I’m Bec Taylor, the EY3 – Grade 2 cybrarian* at the International School of Beijing, China. I’m a global nomad with Australian roots and a Chinese family home – all my immediate family have lived and worked in Beijing as international school teachers for many, many years.  

Overly enthusiastic about everything especially children’s literature, Australian Rules Football (go Doggies!) and food, glorious food, I am easily bribed with coffee and dark chocolate. I am a passionate advocate of social justice, female financial literacy, and finding ways to tread more lightly on the planet. Alongside the demands of a busy family and professional life, I enjoy cultivating community through volunteer work that focuses on healthy families.

I am the current Chair of the Chinese international schools reading promotion, the Panda Book Awards. Titles chosen for the shortlists of the Panda Book Awards meet selection criteria that focus on social justice, diversity and inclusion by up and coming authors and illustrators from across the world. There is an added spotlight on titles that feature Asian settings, characters or creators.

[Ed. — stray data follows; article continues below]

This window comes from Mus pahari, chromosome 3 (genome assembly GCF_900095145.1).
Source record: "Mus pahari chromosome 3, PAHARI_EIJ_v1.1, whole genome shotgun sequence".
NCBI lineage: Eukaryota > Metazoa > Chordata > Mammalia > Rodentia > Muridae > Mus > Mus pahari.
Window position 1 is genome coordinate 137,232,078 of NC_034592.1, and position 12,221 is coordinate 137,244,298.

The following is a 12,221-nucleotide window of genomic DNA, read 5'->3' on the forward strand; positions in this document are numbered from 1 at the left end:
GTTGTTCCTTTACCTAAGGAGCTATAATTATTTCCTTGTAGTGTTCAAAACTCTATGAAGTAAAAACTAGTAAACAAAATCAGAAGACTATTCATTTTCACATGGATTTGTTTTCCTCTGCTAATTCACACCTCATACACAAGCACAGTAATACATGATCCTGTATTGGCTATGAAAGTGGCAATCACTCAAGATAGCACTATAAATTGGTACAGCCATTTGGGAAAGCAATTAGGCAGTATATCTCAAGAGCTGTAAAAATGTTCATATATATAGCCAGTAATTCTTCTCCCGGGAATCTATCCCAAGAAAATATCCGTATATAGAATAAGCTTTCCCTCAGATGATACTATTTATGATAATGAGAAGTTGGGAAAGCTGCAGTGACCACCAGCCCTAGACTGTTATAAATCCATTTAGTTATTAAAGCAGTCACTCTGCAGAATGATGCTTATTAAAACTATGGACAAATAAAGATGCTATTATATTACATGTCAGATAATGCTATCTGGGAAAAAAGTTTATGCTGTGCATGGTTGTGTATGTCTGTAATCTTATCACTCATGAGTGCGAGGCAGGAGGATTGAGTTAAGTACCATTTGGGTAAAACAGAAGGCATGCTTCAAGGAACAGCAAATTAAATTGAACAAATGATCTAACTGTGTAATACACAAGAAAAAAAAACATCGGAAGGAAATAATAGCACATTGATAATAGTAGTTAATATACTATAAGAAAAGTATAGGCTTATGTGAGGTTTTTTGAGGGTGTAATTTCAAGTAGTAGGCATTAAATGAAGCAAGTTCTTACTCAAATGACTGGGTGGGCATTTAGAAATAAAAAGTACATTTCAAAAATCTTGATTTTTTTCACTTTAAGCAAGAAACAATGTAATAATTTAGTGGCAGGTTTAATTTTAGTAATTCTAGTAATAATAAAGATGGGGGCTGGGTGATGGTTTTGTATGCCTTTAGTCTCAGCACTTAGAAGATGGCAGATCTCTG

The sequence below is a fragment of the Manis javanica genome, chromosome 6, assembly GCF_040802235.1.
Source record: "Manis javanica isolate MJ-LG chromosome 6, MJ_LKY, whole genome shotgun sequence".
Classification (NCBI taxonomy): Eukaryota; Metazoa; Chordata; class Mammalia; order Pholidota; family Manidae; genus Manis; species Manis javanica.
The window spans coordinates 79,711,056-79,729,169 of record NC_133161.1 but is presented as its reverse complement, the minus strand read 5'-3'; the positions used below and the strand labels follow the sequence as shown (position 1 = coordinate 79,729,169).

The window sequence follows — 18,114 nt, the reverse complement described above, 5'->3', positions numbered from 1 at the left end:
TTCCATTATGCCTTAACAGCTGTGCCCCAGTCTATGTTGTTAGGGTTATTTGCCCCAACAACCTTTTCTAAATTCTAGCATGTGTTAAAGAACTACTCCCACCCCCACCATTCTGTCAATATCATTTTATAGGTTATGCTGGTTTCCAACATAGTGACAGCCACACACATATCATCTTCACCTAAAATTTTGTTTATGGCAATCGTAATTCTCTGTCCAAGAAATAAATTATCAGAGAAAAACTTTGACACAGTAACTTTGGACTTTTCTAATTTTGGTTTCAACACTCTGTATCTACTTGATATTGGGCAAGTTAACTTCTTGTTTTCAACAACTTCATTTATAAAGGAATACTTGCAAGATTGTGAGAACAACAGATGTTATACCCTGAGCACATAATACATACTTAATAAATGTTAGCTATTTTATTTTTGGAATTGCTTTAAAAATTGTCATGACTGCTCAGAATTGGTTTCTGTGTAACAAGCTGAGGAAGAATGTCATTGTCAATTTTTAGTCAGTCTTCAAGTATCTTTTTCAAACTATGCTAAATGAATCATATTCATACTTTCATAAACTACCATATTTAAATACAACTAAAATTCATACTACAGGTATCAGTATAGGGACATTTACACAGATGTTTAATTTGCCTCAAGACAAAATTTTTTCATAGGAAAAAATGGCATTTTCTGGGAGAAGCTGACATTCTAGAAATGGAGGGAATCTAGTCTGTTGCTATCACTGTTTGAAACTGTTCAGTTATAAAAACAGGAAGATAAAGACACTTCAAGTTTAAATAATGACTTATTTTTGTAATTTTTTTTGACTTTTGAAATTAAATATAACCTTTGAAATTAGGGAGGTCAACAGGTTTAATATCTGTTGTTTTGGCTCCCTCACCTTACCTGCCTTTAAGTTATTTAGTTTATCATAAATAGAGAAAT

Twitter is my favourite professional development space so please come find me there: @becinthelibrary

The educational hills I will die on are:

  • a child’s right to choose what they love to read,
  • there is serious magic in reading aloud,
  • and the belief that schools are happier, more equitable places with better academic outcomes when the properly funded school library is well staffed with qualified, collaborative and passionate professionals.

*a fancy name that formalises and acknowledges the incredible work teacher librarians do each day to find authentic ways to integrate and explore educational technology in order to capture, expand, and enhance student learning.